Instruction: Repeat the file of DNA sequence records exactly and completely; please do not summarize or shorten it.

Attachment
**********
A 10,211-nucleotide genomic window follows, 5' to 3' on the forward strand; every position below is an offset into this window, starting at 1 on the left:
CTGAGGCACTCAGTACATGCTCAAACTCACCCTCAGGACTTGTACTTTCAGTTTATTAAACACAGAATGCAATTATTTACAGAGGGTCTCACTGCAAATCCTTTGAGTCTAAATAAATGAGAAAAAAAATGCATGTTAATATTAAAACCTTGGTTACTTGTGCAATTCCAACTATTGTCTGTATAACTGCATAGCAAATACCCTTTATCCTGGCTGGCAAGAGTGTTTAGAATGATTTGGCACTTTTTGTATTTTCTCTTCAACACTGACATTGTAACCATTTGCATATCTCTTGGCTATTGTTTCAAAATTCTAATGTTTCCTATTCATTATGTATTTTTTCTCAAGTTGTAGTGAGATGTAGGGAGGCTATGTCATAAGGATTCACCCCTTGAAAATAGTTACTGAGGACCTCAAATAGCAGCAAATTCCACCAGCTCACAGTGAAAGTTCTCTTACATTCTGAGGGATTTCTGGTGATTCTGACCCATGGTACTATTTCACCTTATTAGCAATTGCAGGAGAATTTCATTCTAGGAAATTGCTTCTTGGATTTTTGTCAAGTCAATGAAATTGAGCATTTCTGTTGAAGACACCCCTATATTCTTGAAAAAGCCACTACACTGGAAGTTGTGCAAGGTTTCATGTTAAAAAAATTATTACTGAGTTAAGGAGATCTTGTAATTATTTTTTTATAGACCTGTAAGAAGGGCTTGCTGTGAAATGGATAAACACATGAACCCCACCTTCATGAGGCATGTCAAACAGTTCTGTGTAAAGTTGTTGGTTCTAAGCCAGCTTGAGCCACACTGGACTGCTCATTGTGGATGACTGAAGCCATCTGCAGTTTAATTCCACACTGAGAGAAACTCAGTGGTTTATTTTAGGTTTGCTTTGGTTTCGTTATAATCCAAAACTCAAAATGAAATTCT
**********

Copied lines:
A 10,211-nucleotide genomic window follows, 5' to 3' on the forward strand; every position below is an offset into this window, starting at 1 on the left:
CTGAGGCACTCAGTACATGCTCAAACTCACCCTCAGGACTTGTACTTTCAGTTTATTAAACACAGAATGCAATTATTTACAGAGGGTCTCACTGCAAATCCTTTGAGTCTAAATAAATGAGAAAAAAAATGCATGTTAATATTAAAACCTTGGTTACTTGTGCAATTCCAACTATTGTCTGTATAACTGCATAGCAAATACCCTTTATCCTGGCTGGCAAGAGTGTTTAGAATGATTTGGCACTTTTTGTATTTTCTCTTCAACACTGACATTGTAACCATTTGCATATCTCTTGGCTATTGTTTCAAAATTCTAATGTTTCCTATTCATTATGTATTTTTTCTCAAGTTGTAGTGAGATGTAGGGAGGCTATGTCATAAGGATTCACCCCTTGAAAATAGTTACTGAGGACCTCAAATAGCAGCAAATTCCACCAGCTCACAGTGAAAGTTCTCTTACATTCTGAGGGATTTCTGGTGATTCTGACCCATGGTACTATTTCACCTTATTAGCAATTGCAGGAGAATTTCATTCTAGGAAATTGCTTCTTGGATTTTTGTCAAGTCAATGAAATTGAGCATTTCTGTTGAAGACACCCCTATATTCTTGAAAAAGCCACTACACTGGAAGTTGTGCAAGGTTTCATGTTAAAAAAATTATTACTGAGTTAAGGAGATCTTGTAATTATTTTTTTATAGACCTGTAAGAAGGGCTTGCTGTGAAATGGATAAACACATGAACCCCACCTTCATGAGGCATGTCAAACAGTTCTGTGTAAAGTTGTTGGTTCTAAGCCAGCTTGAGCCACACTGGACTGCTCATTGTGGATGACTGAAGCCATCTGCAGTTTAATTCCACACTGAGAGAAACTCAGTGGTTTATTTTAGGTTTGCTTTGGTTTCGTTATAATCCAAAACTCAAAATGAAATTCT